i don't know. but what i do know is that it's not our fault when tragedy like this strikes, it's just bad luck. nor did we do anything to deserve any of the goodness-es we receive. that's plain grace.

there's so much more i want to say about all of this, but i'll leave it there for now.

Tuesday, September 16, 2014

Congrats, Your Baby Died

i meant to blog about this while i was pregnant with miles,
but i never got around to it.

i noticed, while i was pregnant with miles, that apparently in our culture being pregnant is a light and easy conversation topic.

oh, you're pregnant! congratulations!

how far along are you?

is this your first?

i noticed this starkly as i wandered target one day and upon seeing my pregnant belly a complete stranger exclaimed, congrats!!

now i don't mean to sound ungrateful or just plain grumpy, because it was very sweet of her to say, but i couldn't help but wonder why this was hard for me to hear. while i was pregnant the first time with noah, i ate up these congrats and questions about the baby. why was it now rubbing me the wrong way?

but my experience with noah and baby isaac radically changed my view of pregnancy.

most pregnant women are carrying a healthy baby. most. but what about the woman who just went to the doctor to discover her 28 week old baby no longer has a heartbeat? this pregnant woman will continue to carry her child for possibly days or weeks before they induce labor. how would a congrats from a stranger feel to her? congrats on what? congrats, your baby died?

most pregnant women are carrying a baby who they will raise themselves. most. but what about the woman who has decided to make an adoption plan for her child? how difficult that must be to field questions about a baby who you may never get to know, but only have dreams for.

most pregnant women are carrying a baby who lands in a specific, straight forward sibling order. most. but for some of us, there is a gaping hole in our family. i had the hardest time answering the, is this your first baby question. because if i said, no, there would be difficult follow up questions and comments that i usually didn't have the emotional bandwidth to manage. oh, fun! how many? how old are they? you'll have your hands full with 3 boys!

but if i answered, yes, that would be a lie.

side note:  i'm so jealous of moms who can, with ease and seemingly no thought at all, answer the question, how many kids do you have?

oh, madeline is 8 and then i have emily who is 6 and little nicholas is 3. 

if only the general population knew how much time we spend in my support group stressing and discussing how to answer that simple little question, and how much guilt is associated with it. it's remarkable and something i never, ever even had to think about 16 months ago.

in closing, i'm not saying we should never engage in conversation with a pregnant woman, or to just mind our own business. but let's just not assume anything. and let's always lead with sensitivity and grace.

that's all.

Tuesday, September 9, 2014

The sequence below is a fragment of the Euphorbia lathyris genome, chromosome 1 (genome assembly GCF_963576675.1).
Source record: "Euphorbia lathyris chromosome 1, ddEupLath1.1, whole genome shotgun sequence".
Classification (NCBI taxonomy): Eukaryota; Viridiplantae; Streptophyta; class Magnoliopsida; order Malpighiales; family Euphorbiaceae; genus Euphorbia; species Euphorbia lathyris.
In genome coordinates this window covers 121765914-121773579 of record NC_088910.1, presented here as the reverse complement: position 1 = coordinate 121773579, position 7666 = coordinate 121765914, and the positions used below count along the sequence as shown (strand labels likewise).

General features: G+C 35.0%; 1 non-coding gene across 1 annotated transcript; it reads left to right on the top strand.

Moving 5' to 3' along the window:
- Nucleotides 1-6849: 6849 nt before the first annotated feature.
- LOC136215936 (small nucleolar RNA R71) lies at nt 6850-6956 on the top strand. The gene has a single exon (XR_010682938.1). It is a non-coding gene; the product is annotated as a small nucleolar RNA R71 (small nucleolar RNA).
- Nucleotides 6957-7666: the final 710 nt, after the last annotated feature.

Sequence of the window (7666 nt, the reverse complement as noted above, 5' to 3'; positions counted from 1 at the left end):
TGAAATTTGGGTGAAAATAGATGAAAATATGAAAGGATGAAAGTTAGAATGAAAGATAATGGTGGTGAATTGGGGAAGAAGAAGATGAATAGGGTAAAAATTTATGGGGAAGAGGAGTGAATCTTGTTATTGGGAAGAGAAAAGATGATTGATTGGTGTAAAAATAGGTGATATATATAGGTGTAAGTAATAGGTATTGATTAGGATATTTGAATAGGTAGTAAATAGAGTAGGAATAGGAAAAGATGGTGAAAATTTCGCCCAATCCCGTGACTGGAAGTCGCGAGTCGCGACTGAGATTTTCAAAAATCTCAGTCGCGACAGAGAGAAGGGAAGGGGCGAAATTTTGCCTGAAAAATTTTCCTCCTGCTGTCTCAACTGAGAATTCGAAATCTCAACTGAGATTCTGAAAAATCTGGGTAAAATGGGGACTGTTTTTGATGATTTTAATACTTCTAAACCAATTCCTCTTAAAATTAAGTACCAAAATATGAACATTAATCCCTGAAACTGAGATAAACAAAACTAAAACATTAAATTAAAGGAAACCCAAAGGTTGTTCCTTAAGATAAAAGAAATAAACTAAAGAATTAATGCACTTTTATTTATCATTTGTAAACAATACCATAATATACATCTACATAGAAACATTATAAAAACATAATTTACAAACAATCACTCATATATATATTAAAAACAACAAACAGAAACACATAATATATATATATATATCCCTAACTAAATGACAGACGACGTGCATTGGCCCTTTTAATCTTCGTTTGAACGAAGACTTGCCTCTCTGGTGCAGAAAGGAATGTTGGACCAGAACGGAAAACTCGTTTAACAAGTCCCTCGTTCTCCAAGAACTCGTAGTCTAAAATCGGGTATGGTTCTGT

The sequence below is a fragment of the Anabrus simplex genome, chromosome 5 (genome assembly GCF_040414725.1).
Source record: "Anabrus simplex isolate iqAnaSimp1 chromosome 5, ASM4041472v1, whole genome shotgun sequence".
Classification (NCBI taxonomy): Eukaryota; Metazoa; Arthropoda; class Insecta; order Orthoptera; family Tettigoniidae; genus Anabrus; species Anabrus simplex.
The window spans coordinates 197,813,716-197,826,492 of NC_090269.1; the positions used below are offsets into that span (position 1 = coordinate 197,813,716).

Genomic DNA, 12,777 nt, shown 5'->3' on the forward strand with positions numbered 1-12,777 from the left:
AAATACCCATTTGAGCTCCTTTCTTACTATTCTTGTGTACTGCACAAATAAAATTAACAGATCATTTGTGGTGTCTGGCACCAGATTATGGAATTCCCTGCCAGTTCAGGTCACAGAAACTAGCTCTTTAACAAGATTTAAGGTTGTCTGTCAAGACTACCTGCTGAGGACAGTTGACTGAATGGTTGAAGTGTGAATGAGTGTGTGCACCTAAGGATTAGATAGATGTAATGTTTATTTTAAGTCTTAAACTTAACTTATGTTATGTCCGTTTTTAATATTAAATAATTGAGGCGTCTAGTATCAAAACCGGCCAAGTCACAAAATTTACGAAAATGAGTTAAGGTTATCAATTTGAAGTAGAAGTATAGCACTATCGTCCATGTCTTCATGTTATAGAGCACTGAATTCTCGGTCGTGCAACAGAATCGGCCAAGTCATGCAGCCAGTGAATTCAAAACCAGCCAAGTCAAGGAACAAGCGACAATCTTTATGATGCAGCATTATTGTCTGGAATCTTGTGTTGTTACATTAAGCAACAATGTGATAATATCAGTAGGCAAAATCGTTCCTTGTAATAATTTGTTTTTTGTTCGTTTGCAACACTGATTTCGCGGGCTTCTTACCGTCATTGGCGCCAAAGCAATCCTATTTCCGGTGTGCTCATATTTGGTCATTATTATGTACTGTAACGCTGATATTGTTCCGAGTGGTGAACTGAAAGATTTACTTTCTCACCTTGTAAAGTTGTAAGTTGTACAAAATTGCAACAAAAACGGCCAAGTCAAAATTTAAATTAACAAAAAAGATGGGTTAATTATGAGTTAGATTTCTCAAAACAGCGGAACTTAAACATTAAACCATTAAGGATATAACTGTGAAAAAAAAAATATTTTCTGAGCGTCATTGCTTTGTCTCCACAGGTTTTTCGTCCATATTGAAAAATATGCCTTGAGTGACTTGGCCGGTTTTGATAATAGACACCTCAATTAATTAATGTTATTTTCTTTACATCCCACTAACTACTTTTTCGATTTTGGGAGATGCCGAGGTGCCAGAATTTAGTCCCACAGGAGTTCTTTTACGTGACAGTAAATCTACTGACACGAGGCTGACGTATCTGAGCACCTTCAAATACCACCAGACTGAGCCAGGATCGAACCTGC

Butler Brothers

my birth experience with noah was pretty near perfect, and i wanted our experience with miles to be perfect too. but perfection, in its essence, cannot be made better or duplicated, right? it's perfect. done. so i wondered how it could possibly "measure up."

however, i also wanted the story of miles coming into the world to be unique and different, just as miles is unique and different. a story just his own, yet still perfect.

amazingly, that happened.

a few weeks before miles was born i told his auntie amy that i thought he was going to arrive "fast and furious." and that, he did. even four days late. i sort of half-expected miles to come early because noah did. (noah was due on june 10th and arrived june 5th.) so when miles' due date (june 11th) came and went, the anticipation nearly broke me. i know people go past their due dates all the time, and it's hard. but i can't help but think that my anticipation held much more weight.

i had been pregnant for nearly two years and we had been trying to get pregnant about a year before that. the nursery had been set, then redone, then tweaked, then fussed with, about a million times.

my anticipation was also loaded with fear. would miles be okay? not only were we not 100% sure that miles didn't have the same condition that took noah's life, but i was also heavy with worry about anything else that could go wrong. stillbirth. heart defect. acd. i worried about it all.

so those days leading up to his birth were very, very long. i also wasn't working full time and hadn't been for about a month. my to-do list had long been completed. and then completed about five more times again. i was ready. way more than ready.

beginning about two weeks before miles was born, i kept thinking "it" was happening. my water broke before labor began with noah, so i didn't really know what early labor felt like. however, i knew i was having contractions with miles for these two weeks, they just weren't getting stronger. i would get so excited... then disappointed when they'd trail off. it was maddening.